In Defence of Landlords
Landlords are back in the Government’s crosshairs. In a hastily-assembled bid for a graceful swan song, Boris has taken aim at this age-old foe. Yet this feckless decision will achieve little more than fanning the flames of a roaring housing market inferno.
The ‘Renters Reform Bill’ is set to greatly reduce the power of the ‘scrooge of common folk’. Cooked up in a recent whitepaper, this Bill unfairly targets private landlords through diminishing their ability to determine terms of rental tendencies.
This serves a great affront to liberty. Private property is a necessary condition for a free society. According to Lockean philosophy, our natural rights are the right to life, the right to liberty and, fundamentally, the right to property.
Our right to property derives from the fruits of our labour. If private individuals cannot freely own property and decide on its usage, what liberty do such individuals have? An absence of private ownership will eventually lead to the disregard of one's life, for what can he do without the fruits of his labour.
Landlords should not be treated as an exception to this. Part of one's liberty must surely be the decision to allocate his income according to his preferences and invest savings into long-term projects (i.e., in commercial property). To eliminate this form of liberty is effectively the socialisation of resources and a feature in all communist societies. Landlords invest their stored labour—savings—at risk and with the knowledge that they won't recoup their money for some time. In creating or renovating rental properties, they aid those who can't store their labour yet—tenants and labourers.
The Conservatives are pushing the boundary of expectation, showing there truly is nothing they won’t do in the name of self-preservation. Subtle Marxism (if such a thing exists) is the flavour of this latest gung ho attempt to win favour with the electorate. Punishing private landlords with a wasteland of red type is enough to make any Comrade teary-eyed.
Particularly worrying is the abolition of Section 21. This provision allows for a landlord renting through an assured shorthold tenancy to possess after the expiry of the fixed term of the tenancy upon giving two months' notice.
Where there are breaches of a tenancy agreement, landlords can rely upon section 21 to mitigate any risk, while tenants have security for the fixed term of their tenancy. Despite section 21 having a reputation as a "no-fault" eviction clause (as landlords don't have to give a reason for taking repossession of the property), in practice, tenants who are paying their rent and observing the terms of their tenancy are seldom evicted. One survey by the National Residential Landlords Association (NRLA) showed that over 70% of landlords issuing Section 21 notices did so because of rent arrears, with around the other third due to property damage.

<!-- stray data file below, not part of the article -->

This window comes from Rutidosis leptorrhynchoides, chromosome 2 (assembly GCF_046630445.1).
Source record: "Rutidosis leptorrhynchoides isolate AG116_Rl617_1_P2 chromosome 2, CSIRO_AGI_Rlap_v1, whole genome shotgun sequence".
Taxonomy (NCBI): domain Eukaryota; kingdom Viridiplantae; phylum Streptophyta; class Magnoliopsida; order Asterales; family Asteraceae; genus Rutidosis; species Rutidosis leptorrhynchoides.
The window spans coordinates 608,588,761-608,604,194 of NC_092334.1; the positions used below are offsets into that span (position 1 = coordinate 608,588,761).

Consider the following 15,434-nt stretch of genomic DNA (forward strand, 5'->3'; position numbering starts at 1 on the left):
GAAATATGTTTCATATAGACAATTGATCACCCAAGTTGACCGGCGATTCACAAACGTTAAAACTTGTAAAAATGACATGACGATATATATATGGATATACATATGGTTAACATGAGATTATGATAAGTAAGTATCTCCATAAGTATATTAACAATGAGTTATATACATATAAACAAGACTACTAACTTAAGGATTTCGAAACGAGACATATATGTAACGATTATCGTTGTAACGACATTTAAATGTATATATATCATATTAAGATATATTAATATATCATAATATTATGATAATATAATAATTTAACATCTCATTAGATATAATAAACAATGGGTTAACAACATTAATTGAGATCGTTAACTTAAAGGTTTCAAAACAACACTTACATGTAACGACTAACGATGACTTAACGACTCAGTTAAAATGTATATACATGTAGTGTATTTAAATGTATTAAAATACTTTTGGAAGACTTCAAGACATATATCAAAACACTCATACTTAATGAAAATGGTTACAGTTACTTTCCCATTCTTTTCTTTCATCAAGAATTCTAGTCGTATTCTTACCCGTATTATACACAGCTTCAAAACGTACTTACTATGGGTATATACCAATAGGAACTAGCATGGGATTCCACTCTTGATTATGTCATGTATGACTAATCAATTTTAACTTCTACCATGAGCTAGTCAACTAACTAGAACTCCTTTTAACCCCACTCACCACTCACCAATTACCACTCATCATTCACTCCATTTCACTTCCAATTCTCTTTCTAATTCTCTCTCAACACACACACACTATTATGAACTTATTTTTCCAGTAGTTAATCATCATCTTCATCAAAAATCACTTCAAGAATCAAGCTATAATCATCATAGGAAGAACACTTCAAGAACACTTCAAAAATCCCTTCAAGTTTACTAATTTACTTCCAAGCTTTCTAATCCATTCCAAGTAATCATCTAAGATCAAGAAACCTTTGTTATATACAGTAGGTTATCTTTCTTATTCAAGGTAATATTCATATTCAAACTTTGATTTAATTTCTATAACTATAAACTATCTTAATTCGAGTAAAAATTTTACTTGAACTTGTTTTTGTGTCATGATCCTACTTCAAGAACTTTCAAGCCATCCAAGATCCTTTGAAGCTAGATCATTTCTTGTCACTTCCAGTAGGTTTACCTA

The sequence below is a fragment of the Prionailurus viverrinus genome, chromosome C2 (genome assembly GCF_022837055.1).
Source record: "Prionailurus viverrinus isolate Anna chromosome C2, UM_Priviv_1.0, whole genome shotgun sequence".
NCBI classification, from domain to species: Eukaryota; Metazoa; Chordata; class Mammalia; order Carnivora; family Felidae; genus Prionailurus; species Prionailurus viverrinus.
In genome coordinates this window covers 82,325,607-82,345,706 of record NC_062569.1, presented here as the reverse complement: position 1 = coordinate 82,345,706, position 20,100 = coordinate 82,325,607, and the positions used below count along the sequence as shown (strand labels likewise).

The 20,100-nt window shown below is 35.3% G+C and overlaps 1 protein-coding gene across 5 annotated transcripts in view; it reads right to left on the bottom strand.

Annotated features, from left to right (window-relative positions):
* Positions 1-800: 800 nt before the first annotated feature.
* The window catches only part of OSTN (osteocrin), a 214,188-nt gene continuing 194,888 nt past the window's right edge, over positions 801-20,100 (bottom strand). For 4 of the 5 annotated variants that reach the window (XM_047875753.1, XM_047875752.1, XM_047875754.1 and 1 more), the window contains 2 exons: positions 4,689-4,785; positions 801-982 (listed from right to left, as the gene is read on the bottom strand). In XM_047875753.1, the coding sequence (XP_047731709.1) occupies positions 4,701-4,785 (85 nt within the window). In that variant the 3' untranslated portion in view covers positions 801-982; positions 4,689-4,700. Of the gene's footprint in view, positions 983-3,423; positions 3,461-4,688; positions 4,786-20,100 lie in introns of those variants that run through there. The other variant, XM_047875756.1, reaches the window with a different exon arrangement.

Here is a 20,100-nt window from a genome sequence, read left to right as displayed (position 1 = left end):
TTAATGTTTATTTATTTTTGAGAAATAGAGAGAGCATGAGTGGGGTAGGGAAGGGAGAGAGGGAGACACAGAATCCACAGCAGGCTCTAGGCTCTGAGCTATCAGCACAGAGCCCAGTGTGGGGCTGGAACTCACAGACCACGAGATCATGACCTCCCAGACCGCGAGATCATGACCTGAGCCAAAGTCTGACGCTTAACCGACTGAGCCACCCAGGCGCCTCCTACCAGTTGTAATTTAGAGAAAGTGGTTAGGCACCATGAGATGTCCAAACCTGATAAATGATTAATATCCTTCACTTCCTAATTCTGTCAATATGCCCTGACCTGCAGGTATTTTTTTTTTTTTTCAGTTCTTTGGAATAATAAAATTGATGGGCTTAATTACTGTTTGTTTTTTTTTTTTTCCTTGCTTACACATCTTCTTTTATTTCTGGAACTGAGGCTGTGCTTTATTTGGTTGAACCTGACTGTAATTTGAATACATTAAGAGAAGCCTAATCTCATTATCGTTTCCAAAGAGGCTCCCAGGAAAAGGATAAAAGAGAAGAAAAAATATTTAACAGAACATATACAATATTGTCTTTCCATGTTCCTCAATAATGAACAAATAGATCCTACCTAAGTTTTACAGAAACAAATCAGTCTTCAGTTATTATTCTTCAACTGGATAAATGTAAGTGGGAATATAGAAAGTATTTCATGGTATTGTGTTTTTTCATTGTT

The abolition of section 21 means that landlords won't be able to regain possession of their property unless there is a "genuine" reason for doing so, and any eviction will have to be made through section 8, which often involves lengthy legal procedures which amass vast financial losses for landlords.
Landlords will therefore have to take steps to mitigate this additional risk. This may take the form of requiring payment of rent for 6 or 12 months upfront, requiring additional or enhanced vetting of tenants at the outset of the tenancy, and charging higher rent to offset the risk of losses occasioned by non-rent breaches of tenancy, or similar. This simply frustrates access to tenancy and marks a renting death knell for poor, vulnerable people.
The Recent rental reform act serves one purpose; to weaken the liberty of landlords in deciding how to use their property. Long-term fixed tenancies are set to become highly risky, damaging all parties involved. This only creates the incentive for landlords to sell up and abandon the sector altogether, which will decrease the supply of varied accommodation, thereby driving up rents for tenants and reducing the variability of housing available.
On this recent flatulent whim of a supposedly ‘conservative’ government, we are venturing further down the road to serfdom. With it, Friedrich Hayek’s words ring truer than ever before: "The system of private property is the most important guarantee of freedom, not only for those who own property, but scarcely less for those who do not."